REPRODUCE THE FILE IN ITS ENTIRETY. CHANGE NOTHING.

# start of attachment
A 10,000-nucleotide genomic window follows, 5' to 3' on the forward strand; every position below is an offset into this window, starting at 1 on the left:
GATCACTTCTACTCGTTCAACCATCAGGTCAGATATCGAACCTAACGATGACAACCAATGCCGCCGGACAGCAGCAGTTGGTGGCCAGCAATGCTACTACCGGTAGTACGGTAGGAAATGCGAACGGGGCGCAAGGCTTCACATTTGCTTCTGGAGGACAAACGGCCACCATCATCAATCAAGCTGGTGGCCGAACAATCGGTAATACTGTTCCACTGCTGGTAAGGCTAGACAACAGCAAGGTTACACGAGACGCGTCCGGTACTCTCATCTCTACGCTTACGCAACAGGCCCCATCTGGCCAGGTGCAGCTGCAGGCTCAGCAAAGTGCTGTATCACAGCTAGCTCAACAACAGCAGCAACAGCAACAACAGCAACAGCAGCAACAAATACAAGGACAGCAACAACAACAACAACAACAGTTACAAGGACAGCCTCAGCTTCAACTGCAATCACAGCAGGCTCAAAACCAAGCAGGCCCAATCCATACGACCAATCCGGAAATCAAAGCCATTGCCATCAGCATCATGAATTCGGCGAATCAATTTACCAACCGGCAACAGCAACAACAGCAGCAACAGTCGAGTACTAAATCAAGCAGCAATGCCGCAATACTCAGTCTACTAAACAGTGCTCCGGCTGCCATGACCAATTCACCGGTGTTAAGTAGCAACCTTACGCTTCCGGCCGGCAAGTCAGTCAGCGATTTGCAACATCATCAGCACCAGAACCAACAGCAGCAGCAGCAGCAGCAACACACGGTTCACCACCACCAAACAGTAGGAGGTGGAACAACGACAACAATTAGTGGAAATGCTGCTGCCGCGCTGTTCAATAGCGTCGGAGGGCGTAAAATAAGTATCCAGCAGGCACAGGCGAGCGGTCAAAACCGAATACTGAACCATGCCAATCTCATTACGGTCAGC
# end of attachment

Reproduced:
A 10,000-nucleotide genomic window follows, 5' to 3' on the forward strand; every position below is an offset into this window, starting at 1 on the left:
GATCACTTCTACTCGTTCAACCATCAGGTCAGATATCGAACCTAACGATGACAACCAATGCCGCCGGACAGCAGCAGTTGGTGGCCAGCAATGCTACTACCGGTAGTACGGTAGGAAATGCGAACGGGGCGCAAGGCTTCACATTTGCTTCTGGAGGACAAACGGCCACCATCATCAATCAAGCTGGTGGCCGAACAATCGGTAATACTGTTCCACTGCTGGTAAGGCTAGACAACAGCAAGGTTACACGAGACGCGTCCGGTACTCTCATCTCTACGCTTACGCAACAGGCCCCATCTGGCCAGGTGCAGCTGCAGGCTCAGCAAAGTGCTGTATCACAGCTAGCTCAACAACAGCAGCAACAGCAACAACAGCAACAGCAGCAACAAATACAAGGACAGCAACAACAACAACAACAACAGTTACAAGGACAGCCTCAGCTTCAACTGCAATCACAGCAGGCTCAAAACCAAGCAGGCCCAATCCATACGACCAATCCGGAAATCAAAGCCATTGCCATCAGCATCATGAATTCGGCGAATCAATTTACCAACCGGCAACAGCAACAACAGCAGCAACAGTCGAGTACTAAATCAAGCAGCAATGCCGCAATACTCAGTCTACTAAACAGTGCTCCGGCTGCCATGACCAATTCACCGGTGTTAAGTAGCAACCTTACGCTTCCGGCCGGCAAGTCAGTCAGCGATTTGCAACATCATCAGCACCAGAACCAACAGCAGCAGCAGCAGCAGCAACACACGGTTCACCACCACCAAACAGTAGGAGGTGGAACAACGACAACAATTAGTGGAAATGCTGCTGCCGCGCTGTTCAATAGCGTCGGAGGGCGTAAAATAAGTATCCAGCAGGCACAGGCGAGCGGTCAAAACCGAATACTGAACCATGCCAATCTCATTACGGTCAGC